• Defer: if they take longer then I will defer them. Some are projects, so I move these into my Planning Trello board. Some I will schedule straight into my calendar to be done on a particular date. Or I will add a target date to the task in Todoist. Some I will group together in a new list to be done during a scheduled block of time. Others may be added to a Someday Oneday list of projects that I also keep in Trello.
  • Delegate: a few tasks can be delegated to someone else.
  • Delete: Others get no further than the inbox, they are not important or urgent, and they don’t support my goals so I just delete them.

As part of the prioritisation task, I will also try to estimate how long each task will take to complete. I will often update the task to include my estimate in hours, e.g. Scan and file car documentation (0.5).

Some of these ideas in Todoist may be small projects that I want to manage in Trello rather than as tasks in Todoist. During this stage, I will move these projects into Trello and prioritise these along with everything already there.

My lists in Todoist are now:

  • Groceries
  • TASKS
    • Desk
    • Home
    • Health
    • Packing
    • Shopping
    • 1:1 Friends
    • Waiting for…
  • RELAX
  • CALENDAR
    • DAILY
    • WEEKLY
    • MONTHLY
    • PAYMENTS
    • 01 January
    • 02 February
    • etc.
  • WORK

With all that done, I am now confident that I have captured all that I want to do, what I have been asked to do and what my strategic priorities are. It is time to plan my week.

Plan, schedule and track

I use what I’ve learned about my priorities in Todoist and Trello, and the lessons learned from looking back at my previous week, and I start to block out my calendar, also bearing in mind the TEA framework.

Over the years, I have found that I am most productive when I block out chunks of time in my calendar to do similar tasks.

For example, I might block out 30 minutes to reply to emails, or an hour to do the various bits of life admin that come in (submit gas and electricity meter readings, review home insurance, scan and file documentation, etc.).

Sometimes, once I have blocked out the task in my calendar, I will remove it from Todoist. Othertimes, I might just create a block called ‘Life admin’ and group those items in a list in Todoist and schedule them for the due date. I’m quite flexible about doing this and just go with what feels best.

I also try to ensure that each day isn’t just back to back tasks. I like to keep some free time to allow me to relax (I’m really not good at that) or have some slack to pick up other priorities or opportunities that come up during the week, or to move blocks that I have already planned because maybe I’m too tired to do it on Tuesday but I can move it to Wednesdsay evening. I like that flexibility.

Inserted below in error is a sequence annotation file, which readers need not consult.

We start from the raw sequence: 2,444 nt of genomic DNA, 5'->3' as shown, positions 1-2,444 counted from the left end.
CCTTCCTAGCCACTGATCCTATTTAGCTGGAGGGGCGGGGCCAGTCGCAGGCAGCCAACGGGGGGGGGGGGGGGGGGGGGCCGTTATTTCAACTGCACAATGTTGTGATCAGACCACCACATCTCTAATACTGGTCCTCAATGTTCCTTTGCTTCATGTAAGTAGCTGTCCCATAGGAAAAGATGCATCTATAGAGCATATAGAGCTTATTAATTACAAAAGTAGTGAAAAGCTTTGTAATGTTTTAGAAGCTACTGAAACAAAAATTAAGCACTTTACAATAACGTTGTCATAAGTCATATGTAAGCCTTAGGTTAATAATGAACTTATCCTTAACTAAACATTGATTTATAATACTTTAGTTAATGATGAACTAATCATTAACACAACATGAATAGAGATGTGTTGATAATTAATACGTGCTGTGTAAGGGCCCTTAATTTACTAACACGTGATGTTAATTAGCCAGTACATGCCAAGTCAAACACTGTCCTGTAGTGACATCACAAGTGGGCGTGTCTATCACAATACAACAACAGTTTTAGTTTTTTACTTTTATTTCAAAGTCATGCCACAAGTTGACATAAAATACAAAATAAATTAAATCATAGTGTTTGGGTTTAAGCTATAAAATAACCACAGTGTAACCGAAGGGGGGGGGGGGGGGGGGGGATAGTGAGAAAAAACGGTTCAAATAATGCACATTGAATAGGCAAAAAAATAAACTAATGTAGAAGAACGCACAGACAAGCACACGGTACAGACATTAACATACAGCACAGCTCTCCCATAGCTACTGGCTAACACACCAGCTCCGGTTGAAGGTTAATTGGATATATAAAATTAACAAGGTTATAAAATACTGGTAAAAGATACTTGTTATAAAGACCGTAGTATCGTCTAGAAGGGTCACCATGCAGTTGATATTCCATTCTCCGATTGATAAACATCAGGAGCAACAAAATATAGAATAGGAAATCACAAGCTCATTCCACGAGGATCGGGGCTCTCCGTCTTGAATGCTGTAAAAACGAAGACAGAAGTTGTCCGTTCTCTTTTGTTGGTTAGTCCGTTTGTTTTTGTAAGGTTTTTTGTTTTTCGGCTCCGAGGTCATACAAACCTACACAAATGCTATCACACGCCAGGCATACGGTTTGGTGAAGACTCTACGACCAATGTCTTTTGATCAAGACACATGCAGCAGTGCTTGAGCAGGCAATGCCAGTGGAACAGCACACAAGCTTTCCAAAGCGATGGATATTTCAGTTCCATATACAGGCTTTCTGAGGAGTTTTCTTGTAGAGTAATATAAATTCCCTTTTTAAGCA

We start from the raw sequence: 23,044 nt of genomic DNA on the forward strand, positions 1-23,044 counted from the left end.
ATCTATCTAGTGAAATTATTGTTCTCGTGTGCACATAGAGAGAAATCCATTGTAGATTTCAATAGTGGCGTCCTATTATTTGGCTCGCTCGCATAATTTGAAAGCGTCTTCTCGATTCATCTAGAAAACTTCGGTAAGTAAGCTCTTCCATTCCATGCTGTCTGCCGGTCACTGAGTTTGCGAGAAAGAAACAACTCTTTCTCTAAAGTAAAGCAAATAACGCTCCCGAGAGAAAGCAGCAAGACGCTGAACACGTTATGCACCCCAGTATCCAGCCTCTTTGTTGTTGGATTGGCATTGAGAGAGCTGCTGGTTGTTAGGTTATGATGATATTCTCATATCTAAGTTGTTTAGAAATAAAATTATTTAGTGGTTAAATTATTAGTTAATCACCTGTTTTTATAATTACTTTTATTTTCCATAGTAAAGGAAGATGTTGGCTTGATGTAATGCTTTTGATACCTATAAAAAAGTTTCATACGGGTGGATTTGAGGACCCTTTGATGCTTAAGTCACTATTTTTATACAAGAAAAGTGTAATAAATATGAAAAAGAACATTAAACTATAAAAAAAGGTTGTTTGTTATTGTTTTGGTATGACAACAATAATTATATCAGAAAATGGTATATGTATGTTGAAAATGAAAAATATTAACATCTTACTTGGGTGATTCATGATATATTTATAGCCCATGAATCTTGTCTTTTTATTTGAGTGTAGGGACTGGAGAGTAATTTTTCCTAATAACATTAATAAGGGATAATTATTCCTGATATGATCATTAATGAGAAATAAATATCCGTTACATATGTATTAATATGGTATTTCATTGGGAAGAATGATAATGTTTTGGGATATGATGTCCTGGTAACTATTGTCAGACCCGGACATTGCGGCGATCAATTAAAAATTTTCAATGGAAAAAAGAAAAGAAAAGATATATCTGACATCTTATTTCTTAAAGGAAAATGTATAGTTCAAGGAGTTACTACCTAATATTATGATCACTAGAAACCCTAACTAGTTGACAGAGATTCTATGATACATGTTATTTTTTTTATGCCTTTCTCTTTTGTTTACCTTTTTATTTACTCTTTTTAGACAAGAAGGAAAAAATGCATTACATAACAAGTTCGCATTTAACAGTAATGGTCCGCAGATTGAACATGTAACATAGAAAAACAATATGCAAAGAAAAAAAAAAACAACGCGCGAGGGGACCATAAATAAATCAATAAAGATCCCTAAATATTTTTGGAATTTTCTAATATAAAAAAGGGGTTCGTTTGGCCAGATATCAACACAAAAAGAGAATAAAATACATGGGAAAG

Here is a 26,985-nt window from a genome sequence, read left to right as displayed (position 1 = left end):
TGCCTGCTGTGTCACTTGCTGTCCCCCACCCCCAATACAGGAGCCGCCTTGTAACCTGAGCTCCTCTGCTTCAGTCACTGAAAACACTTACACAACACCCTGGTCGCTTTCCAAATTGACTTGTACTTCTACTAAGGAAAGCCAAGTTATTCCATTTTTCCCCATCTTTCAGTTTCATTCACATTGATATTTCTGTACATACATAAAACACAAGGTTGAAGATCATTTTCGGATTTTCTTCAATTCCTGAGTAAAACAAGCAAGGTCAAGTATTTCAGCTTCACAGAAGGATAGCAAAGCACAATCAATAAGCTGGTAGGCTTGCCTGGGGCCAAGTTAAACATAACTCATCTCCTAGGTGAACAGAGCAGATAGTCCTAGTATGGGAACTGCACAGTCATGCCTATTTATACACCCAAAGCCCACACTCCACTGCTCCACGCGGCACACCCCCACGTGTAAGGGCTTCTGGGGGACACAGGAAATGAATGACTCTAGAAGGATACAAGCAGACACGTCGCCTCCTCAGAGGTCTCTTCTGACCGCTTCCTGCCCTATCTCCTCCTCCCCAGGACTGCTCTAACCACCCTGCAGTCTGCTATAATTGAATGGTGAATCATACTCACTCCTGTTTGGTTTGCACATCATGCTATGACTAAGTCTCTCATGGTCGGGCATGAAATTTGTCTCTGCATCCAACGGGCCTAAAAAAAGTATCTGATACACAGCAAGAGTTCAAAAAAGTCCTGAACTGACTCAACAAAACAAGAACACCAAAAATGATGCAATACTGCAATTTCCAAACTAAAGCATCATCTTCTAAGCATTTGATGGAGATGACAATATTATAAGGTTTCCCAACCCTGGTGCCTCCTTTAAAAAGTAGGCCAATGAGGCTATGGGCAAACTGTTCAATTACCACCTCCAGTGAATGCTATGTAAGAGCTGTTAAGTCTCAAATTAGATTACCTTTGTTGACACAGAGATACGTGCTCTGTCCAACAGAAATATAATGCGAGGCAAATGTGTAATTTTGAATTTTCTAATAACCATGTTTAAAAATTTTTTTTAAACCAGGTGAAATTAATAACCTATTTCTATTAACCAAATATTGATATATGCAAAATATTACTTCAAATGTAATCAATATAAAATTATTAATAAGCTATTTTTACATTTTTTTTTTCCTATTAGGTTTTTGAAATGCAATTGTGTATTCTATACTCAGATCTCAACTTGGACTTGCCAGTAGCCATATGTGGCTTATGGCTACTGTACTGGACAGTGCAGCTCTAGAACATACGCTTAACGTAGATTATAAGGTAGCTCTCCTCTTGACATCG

With my calendar blocked out, I feel confident that the most important things will get done this week.

Reference documents and file storage

The last part of my productivity system is my reference system. For this, I rely on Dropbox and OneNote.

I store all documentation in OneNote—anything that would normally be stored in a filing cabinet. I have a very specific taxonomy which also mirrors the categories in my physical filing cabinet and Dropbox:

  • Car
  • Children
  • Church
  • Computer
  • Education
  • Employment
  • Finance
  • Health
  • Home
  • Legal
  • Projects
  • Travel
  • Web
  • Writing

Having everything in OneNote makes it really easy to keep on top of all my documentation. Everything is searchable, although my information architecture skills are not bad. It means that I have everything with me on my phone or my laptop when I am away from home. I really wouldn’t want to return to a paper-based system again.

I store all other files in Dropbox. I try as much as possible to mirror the categories in OneNote, so if I have complementary files I can find them more easily.

I have a few other files in Google Drive, but these are almost all working files that require spreadsheet capabilities (like health logs, work timesheets and annual leave tracking). I would love OneNote to introduce some basic spreadsheet capabilities to tables which would eliminate my reliance on Google Drive.

Conclusion

And that, more or less, is how I am managing my responsibilies and projects in 2021.

Published by

Gareth Saunders

I’m Gareth J M Saunders, 49 years old, 6′ 4″, father of 3 boys (including twins). Enneagram type FOUR and introvert (INFP), I am a non-stipendiary priest in the Scottish Episcopal Church, I sing with the NYCGB alumni choir, play guitar, play mahjong, write, draw and laugh… Scrum master. Latterly, web architect and agile project manager at the University of St Andrews and former warden at Agnes Blackadder Hall.

One thought on “An overview of my planning and productivity system in 2021”

  1. Hi Gareth!
    What about Tweek Calendar — https://tweek.so
    I specially like that Tweek doesn’t have any hourly scheduling, so I am not stressed to fill any hour gap. I just write down only essential things!